His misstep is unlikely to keep Levy from top positions, observers say
The shadow of controversy that marred Paul Levy’s last year as chief executive at Beth Israel Deaconess Medical Center will not foreclose another leading role for an executive renowned for taking on the toughest public and business challenges, predicted those who have worked with and observed him over the decades.
He is too talented to not land another top position, they said, although others said the controversy may create hurdles for the 60-year-old executive and he is not likely to end up in a top health care position.
In his nine years as chief executive at Beth Israel, Levy was known for championing transparency in health care and for taking some high-profile shots at others in the field in his widely read blog, Running a Hospital. He was also known as the leader who saved Beth Israel from almost flat-lining when he was hired and transformed it into a profitable hospital. In 2009, he was widely hailed for saving hundreds of jobs at the hospital with an innovative plan: Levy had staff forgo raises and benefits to prevent the layoff of 450 of the hospital’s employees.
But health care was only the most recent stop in an expansive career that included running the Massachusetts Water Resources Authority during its court-ordered clean-up of Boston Harbor and the state Department of Public Utilities in the Dukakis administration. He also was energy secretary in Arkansas, under Governor Bill Clinton, and later helped shape budgeting and planning as an executive dean at Harvard Medical School.
“He is a remarkably effective guy,’’ said former Massachusetts governor Michael Dukakis, who tapped Levy to head public utilities for a stint in the late 1970s and again in the mid-1980s.
“He seemed to be able to move from assignment to assignment and do the job without necessarily being an expert,’’ said Dukakis.
Levy’s ability to listen and build consensus was critical, Dukakis said, during his tenure as head of the MWRA, where he turned around the troubled agency in four years and brought the massive Boston Harbor clean-up project in on time and under budget.
Dukakis said that leadership style and record should help Levy surmount the current fall-out surrounding his relationship with a female employee while at Beth Israel.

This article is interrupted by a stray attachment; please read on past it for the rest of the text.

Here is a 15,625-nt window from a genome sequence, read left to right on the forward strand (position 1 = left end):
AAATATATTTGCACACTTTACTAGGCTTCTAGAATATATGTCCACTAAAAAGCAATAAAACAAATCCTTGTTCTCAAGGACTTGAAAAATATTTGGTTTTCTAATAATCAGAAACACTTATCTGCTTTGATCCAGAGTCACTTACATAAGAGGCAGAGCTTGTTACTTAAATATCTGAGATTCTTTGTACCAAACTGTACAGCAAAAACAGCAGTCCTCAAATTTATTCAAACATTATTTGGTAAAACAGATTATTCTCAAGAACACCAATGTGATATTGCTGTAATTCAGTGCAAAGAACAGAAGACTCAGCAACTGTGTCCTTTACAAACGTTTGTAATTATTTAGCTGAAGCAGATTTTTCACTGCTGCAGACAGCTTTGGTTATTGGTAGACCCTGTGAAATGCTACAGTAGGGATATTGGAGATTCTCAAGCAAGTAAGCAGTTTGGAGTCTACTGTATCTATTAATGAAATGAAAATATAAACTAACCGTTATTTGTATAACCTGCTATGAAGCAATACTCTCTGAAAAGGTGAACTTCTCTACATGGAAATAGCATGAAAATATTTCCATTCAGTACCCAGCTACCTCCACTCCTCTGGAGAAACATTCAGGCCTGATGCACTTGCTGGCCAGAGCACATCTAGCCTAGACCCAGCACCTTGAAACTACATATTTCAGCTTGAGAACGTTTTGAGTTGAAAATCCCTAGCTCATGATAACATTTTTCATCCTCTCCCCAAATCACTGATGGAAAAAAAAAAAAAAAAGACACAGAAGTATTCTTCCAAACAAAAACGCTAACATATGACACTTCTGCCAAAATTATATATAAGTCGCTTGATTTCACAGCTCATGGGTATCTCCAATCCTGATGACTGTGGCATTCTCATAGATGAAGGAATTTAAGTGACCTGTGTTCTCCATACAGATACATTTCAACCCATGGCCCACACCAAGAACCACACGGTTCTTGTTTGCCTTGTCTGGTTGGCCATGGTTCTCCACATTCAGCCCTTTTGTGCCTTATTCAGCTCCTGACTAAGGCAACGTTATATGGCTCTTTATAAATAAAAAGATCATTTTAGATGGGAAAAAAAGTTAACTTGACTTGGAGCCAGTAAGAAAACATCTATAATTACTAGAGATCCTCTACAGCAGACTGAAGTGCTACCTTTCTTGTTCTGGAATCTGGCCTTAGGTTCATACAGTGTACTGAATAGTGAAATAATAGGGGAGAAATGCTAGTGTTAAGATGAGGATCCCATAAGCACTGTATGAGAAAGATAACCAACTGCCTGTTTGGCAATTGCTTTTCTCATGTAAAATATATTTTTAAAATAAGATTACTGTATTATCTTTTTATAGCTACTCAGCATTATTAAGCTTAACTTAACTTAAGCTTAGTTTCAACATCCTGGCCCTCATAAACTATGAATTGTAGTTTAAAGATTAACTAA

“We all make mistakes, and we all have issues we have to deal with,’’ Dukakis said. “He is an extremely talented guy.’’
Phil Shapiro, the chief financial officer of Babson College, who was the chief finance executive at the MWRA during Levy’s tenure, said his unusual ability to make key decisions without waiting for every piece of information helped keep the Boston Harbor project on track during bumpy times.
Levy was a lightening rod for criticism over some of the tough decisions he made about siting sludge facilities while at the MWRA.
“People who wait to get every last detail of information are pretty much paralyzed and can’t move quickly enough to solve problems,’’ Shapiro said.
“In this world, there is always uncertainty, but a lot of people want to have every question answered before they make a decision,’’ Shapiro said, “and Paul has the confidence and the willingness to be wrong.’’
Shapiro said he does not believe the corporate world will look askance at Levy for future leadership roles.
But longtime health care consultant Dr. Marc A. Bard, managing director of
Bard said that national health care reform’s push toward reducing medical costs will require some unpopular shifts in money and care.
“These will be difficult moral choices, and people who are making them will have to have unimpeachable credentials,’’ Bard said.
“For all the good that Paul has contributed to society, you still are only as respected as your moral code publicly,’’ Bard said.
“Privately, people who know him may feel very differently,’’ Bard said. “But the arrogance that he showed with respect to the exposure of all of this really tarnished him.’’
Kay Lazar can be reached at firstname.lastname@example.org.